In late 1955 instead of F-100S began to produce the F-100D. The car finished the wing between the ailerons and fuselage mounted flaps that were not present in previous versions. The payload brought to 3405 kg and updated instrumentation.
The first instance of the F-100D flew in January 1956. Total built 1274 of the machine.
The last production aircraft version of the “D” had the attachment points of the rocket boosters maximum thrust of about 58 cu, which was used for take-off without a run — for example, from the launch pads of specially equipped vehicles or fallout shelters.
Fig. 2. Ejection seat pilot
Fig. 2. Ejection seat of the pilot:
1—guide rail; 2 — visor head protection; 3—a headrest; 4—the back of the chair; 5—belt harness system; 6—the handle to bring the catapult in action; 7—step; 8—Cup for stowing the parachute

Fig. 3. The cockpit
Fig. 3. Cockpit:
1—left instrument panel; 2—arm tilt canopy; 3—bulletproof glass; 4—sight; 5—Central dashboard; 6—pedals control rudder; 7—right instrument panel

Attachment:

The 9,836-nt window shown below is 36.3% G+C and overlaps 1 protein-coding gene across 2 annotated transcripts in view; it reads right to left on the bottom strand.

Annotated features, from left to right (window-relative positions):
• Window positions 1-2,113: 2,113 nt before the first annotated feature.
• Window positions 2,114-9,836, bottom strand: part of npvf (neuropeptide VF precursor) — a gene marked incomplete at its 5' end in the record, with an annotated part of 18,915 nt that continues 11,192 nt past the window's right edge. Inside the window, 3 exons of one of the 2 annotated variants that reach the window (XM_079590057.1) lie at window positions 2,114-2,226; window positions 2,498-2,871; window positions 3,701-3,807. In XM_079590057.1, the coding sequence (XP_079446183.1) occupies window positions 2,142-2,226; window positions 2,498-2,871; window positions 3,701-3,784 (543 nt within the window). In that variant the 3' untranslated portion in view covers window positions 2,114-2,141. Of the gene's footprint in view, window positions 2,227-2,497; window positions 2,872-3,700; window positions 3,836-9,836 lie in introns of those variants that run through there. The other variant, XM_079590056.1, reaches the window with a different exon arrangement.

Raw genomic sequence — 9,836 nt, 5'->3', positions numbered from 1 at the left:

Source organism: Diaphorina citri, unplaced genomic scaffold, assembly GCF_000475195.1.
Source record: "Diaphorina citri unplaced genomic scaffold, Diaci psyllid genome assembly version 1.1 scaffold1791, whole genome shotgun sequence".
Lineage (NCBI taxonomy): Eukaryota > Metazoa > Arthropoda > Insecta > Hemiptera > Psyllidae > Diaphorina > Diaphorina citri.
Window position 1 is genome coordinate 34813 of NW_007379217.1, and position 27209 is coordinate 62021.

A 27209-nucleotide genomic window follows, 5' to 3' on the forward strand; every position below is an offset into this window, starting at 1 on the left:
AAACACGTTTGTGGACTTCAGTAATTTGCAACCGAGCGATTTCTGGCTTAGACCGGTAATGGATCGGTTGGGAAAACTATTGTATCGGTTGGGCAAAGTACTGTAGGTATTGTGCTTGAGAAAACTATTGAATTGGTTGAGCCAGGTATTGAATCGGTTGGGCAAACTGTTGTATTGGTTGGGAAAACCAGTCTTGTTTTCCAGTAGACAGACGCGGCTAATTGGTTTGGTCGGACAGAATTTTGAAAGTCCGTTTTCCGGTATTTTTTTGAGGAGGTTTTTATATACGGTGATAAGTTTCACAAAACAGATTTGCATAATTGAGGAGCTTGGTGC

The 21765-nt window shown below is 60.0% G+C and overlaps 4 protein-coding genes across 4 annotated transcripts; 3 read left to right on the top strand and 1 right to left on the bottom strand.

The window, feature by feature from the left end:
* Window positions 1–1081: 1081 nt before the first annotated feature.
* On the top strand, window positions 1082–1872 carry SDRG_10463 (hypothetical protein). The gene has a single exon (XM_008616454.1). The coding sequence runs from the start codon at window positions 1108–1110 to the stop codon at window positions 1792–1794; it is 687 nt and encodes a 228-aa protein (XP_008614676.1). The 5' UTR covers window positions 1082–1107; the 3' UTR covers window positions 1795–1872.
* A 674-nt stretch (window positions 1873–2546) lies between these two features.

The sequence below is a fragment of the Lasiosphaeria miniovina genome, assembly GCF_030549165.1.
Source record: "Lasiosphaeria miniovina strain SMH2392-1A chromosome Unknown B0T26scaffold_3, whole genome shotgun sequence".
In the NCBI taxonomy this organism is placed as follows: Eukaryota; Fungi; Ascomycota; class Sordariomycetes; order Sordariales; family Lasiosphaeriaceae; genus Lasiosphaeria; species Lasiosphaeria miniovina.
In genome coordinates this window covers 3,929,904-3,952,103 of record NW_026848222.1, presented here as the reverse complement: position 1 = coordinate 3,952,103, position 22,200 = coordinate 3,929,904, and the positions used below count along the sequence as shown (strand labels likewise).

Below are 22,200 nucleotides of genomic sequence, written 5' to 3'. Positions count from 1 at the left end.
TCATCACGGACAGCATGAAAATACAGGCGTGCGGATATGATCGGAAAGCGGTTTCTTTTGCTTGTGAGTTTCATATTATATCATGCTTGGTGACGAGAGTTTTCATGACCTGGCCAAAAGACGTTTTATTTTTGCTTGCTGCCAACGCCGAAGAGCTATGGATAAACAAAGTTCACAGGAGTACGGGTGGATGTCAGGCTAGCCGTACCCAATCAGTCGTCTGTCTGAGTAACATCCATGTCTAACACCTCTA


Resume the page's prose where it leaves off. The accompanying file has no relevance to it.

The next and last production option — double F-100F, converted from a single F-100D by lengthening the fuselage by 0.9 m to install a second chair. Machine, armed with paired cannon, had decreased to 2719 kg payload. The first prototype Sparky took off on August 3, 1956, and the first production machine — March 7, 1957. It was built 339 aircraft F-100F, considered as combat units along with single.
Series production aircraft “Super sabre” ceased in 1959. In subsequent years, the remaining machines have undergone several improvements. For example, they replaced sash auxiliary air turbine more reliable, borrowed from the aircraft the F-102 “Delta Dagger” and changed the shape of toplivoprovode rod with a straight to curved.